Fry the garlic in oil in a medium-size heavy skillet over medium heat until browned. Discard the garlic, reserving the oil in the skillet. Add the slices of cheese and fry, about four minutes on the first side and two on the second, until brown and crispy. Remove carefully to a serving plate, and sprinkle with the vinegar, dried oregano, and sugar. Serve immediately.


Photo: Erica MacLean.



Adapted from Sicilian Food, by Mary Taylor Simeti.

1 1/4 lbs eggplant
olive oil
half a medium-size onion, sliced
3 celery stalks, chopped and blanched for a minute in boiling water
20 pitted green olives, cut in half
2 tbs capers
3/4 cup tomato sauce
1/4 cup (or to taste) white wine vinegar
1 tbs sugar
1 tbs unsweetened cocoa
5 tbs toasted almond slivers


Photo: Erica MacLean.


Cut the eggplant into one-inch cubes, sprinkle liberally with salt, and let drain for an hour. In the meantime, put the sliced onion in a medium-size skillet, and cover with water. Simmer on medium-low heat until the water has evaporated and the onion is beginning to brown. Resist the temptation to add salt at any point during this process; the other ingredients are very salty. Add a tablespoon of olive oil to the onions and fry briefly, then add the celery, olives, capers, tomato sauce, vinegar, sugar, and cocoa powder. Simmer on low for five minutes.

When the eggplant has drained, soak it in cold water to rinse off the salt, and squeeze dry with a kitchen towel. Heat a tablespoon of olive oil in a separate skillet, add the eggplant, and fry, stirring occasionally, until cooked through. Place on paper towels to drain.

Add the eggplant to the tomato mixture, stir to combine, and taste to adjust seasoning. Top with toasted almonds, and serve chilled or at room temperature. (Ideally, you would allow the caponata twenty-four hours in the refrigerator for the flavors to meld, but I did not wait that long.)


Photo: Erica MacLean.


Sarde a Beccafico

Adapted from Sicilian Food, by Mary Taylor Simeti.

12 sardines (see instruction on preparation)
1/2 cup bread crumbs
3 tbs olive oil, divided
2 tbs pine nuts
2 tbs currants, plumped in hot water for five minutes
1 tbs minced parsley
4 anchovy fillets
12 fresh bay leaves
juice of a lemon
juice of an orange
2 tsp sugar
salt and pepper (to taste)


Photo: Erica MacLean.


The sardines must be cleaned and prepared, heads removed, bodies butterflied, bones and spines removed. The tails stay on, and the fins can be cut off last, with scissors. My cookbook suggests that this can be done at home, but since the sardines’ flesh is delicate and the bones are small, this takes a sharp knife and considerable skill. I suggest asking the fishmonger for help. You can cut off the fins (but not the tails—they’re necessary for presentation!) at home with scissors if the fishmonger misses any.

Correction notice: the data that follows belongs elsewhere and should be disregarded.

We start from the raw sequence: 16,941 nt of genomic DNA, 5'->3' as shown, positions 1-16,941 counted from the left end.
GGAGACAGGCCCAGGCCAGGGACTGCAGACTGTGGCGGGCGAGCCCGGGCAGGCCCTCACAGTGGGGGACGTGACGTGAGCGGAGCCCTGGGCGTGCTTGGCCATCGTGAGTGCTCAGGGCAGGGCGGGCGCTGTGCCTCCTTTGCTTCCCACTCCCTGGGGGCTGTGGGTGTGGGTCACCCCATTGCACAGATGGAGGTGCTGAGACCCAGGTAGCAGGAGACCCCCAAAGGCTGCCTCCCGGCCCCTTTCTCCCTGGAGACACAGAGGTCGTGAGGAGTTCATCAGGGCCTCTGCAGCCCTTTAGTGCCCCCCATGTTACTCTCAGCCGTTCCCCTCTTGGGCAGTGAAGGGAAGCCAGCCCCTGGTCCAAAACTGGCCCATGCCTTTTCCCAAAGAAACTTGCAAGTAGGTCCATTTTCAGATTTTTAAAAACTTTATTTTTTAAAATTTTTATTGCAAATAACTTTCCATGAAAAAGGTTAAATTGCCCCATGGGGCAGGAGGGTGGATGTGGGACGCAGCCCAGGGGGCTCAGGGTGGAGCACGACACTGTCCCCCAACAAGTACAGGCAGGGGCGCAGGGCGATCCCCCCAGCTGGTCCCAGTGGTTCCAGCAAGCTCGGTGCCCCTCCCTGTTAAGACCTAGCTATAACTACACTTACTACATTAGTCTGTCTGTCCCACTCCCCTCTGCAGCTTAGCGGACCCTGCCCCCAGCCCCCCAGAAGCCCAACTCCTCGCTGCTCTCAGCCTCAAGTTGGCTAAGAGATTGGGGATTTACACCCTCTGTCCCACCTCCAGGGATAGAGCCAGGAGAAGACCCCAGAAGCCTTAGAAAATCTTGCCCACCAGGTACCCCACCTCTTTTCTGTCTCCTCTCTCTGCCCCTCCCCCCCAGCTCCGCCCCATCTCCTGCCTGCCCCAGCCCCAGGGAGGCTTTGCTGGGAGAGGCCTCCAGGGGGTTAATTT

Preheat the oven to 350, and lightly oil an eight-by-six glass baking dish.

Lay out the sardines, and season with salt and pepper.

In a small skillet, fry the bread crumbs in two tablespoons of olive oil, stirring regularly, until browned. Add the pine nuts, currants, and parsley, and season to taste. Take a sardine and, placing it skin side down, put a tablespoon of filling on it and roll it up toward the tail. Place it in the baking dish so the tail is sticking up in the air. Repeat this with the rest of the sardines, alternating them with bay leaves as if they were on a skewer and arranging them in neat rows so they have no room to unroll.

Sprinkle the sardines with lemon juice, orange juice, sugar, and a tablespoon of olive oil. Bake for twenty-five minutes. Serve cold.


Photo: Erica MacLean.


Ditalini with Ricotta

2 cups ditalini pasta
1/2 cup sheep’s milk ricotta cheese
grated pecorino (to taste)
salt and freshly grated black pepper (to taste)


Photo: Erica MacLean.


Cook the pasta al dente, according to the package instructions, reserving the pasta water when you are done.

Place the ricotta in a medium-size bowl, and add a cup of pasta water, stirring to make a creamy sauce. Add the sauce to the pasta, and stir to combine, adding additional pasta water if necessary to create a moist, creamy texture. Season with salt and freshly grated black pepper to taste, garnish with grated pecorino, and serve immediately.


Photo: Erica MacLean.


Frozen Cassata

Adapted from Sicilian Food, by Mary Taylor Simeti.

Note 1: I believe that a perfectly acceptable variation on this recipe would be to use store-bought gelato or ice cream.

Note 2: If you are making your own gelato, start several days ahead of time. And even with store-bought gelato, you’ll need to make the pan di Spagna and compose the dessert the day before you plan to serve it, and allow it to harden overnight.

Note 3: You will need a rounded aluminum or tin mould that is 6 inches deep and 9 inches in diameter. Stainless steel, plastic, and glass do not work as they do not allow the dessert to freeze rapidly enough.

Overall requirements for the cassata:

pistachio gelato, about 2 cups
vanilla gelato, about 2 cups
chocolate gelato, about 2 cups